• Pins and safety pins: Useful to hold things in place before stitching. 
    • Sharp pair of scissors – Keep one pair of scissors only use for cutting fabric and thread. They will become blunt if used for cutting paper. 
    • Small or medium embroidery hoop: Holds fabric taut and keeps an even tension while patching or darning. 
    • Plastic balls/Darning mushroom or egg: Makes it easier to darn holes in curved areas (like socks).
    • Stiff card (the sort that would back an A4 note pad): Makes it easier to darn flat surfaces or insert in trouser legs to avoid sewing them together.
    • Tailors chalk or chalk pen for marking out grids for stitching and alterations (be careful of heat erasable pens, as these marks can ‘reappear’ when the fabric is cold.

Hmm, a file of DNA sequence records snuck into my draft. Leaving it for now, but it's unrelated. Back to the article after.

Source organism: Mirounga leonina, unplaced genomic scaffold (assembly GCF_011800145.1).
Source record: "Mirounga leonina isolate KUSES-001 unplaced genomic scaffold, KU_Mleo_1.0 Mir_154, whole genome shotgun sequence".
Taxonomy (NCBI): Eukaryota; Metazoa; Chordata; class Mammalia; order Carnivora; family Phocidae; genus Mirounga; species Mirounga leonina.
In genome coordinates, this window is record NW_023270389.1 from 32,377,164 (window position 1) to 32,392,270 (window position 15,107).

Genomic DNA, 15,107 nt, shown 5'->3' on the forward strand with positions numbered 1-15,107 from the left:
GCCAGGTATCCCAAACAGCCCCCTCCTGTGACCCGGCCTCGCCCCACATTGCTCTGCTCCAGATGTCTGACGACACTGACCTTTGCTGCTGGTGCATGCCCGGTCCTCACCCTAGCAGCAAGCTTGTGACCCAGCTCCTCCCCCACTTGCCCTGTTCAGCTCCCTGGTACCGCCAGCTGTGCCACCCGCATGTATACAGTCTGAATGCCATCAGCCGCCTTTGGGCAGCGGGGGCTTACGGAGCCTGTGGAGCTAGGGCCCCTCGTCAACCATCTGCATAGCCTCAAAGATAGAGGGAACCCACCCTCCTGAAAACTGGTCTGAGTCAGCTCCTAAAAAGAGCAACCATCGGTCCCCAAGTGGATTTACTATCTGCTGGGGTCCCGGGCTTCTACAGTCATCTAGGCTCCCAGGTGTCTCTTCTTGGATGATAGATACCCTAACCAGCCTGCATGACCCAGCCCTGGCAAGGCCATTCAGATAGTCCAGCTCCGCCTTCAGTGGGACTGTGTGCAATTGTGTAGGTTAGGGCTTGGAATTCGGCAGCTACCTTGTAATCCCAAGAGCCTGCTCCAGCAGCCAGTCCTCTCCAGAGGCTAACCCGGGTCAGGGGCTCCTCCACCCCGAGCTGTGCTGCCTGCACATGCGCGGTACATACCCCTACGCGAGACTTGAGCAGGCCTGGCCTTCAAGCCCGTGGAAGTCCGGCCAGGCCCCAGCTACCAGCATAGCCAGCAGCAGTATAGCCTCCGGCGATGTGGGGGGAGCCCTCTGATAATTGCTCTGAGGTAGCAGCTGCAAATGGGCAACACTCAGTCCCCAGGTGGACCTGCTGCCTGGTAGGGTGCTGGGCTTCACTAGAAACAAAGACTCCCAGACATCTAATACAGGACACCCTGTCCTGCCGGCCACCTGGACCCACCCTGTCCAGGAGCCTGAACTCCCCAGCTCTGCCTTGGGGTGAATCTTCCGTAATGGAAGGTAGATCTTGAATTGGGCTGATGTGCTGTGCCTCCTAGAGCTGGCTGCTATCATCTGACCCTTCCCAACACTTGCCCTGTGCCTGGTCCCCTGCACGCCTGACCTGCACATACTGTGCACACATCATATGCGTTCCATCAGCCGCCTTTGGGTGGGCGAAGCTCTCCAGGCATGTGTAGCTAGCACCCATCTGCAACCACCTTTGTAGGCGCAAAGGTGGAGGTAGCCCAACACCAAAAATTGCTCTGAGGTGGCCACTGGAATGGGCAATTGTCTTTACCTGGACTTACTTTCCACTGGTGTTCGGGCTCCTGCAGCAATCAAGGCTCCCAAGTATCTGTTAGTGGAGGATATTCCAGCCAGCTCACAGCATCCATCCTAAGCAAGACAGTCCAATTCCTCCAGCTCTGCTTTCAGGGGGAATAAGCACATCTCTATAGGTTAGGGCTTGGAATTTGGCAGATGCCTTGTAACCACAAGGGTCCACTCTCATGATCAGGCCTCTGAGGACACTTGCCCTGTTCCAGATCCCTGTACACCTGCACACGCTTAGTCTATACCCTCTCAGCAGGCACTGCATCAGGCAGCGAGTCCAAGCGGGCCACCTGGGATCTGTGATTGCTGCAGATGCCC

• Ribbons and bias binding: A selection of ribbons and bias binding can help with repair and fixing edges. 
    • Zip mending set: Not essential but useful for those who have issues with zips. Zip Fixing kit like this can usually fix zips.
    • Buttons: We have a selection of buttons for sessions, but these don’t get used as much as we imagined.
  • Guide on patching and darning: We wrote up an A4 guide that on one side has patching and the other side has darning. This is offered to all who come along to our group. You can find a copy here. Online guides for patching, darning and embroidery.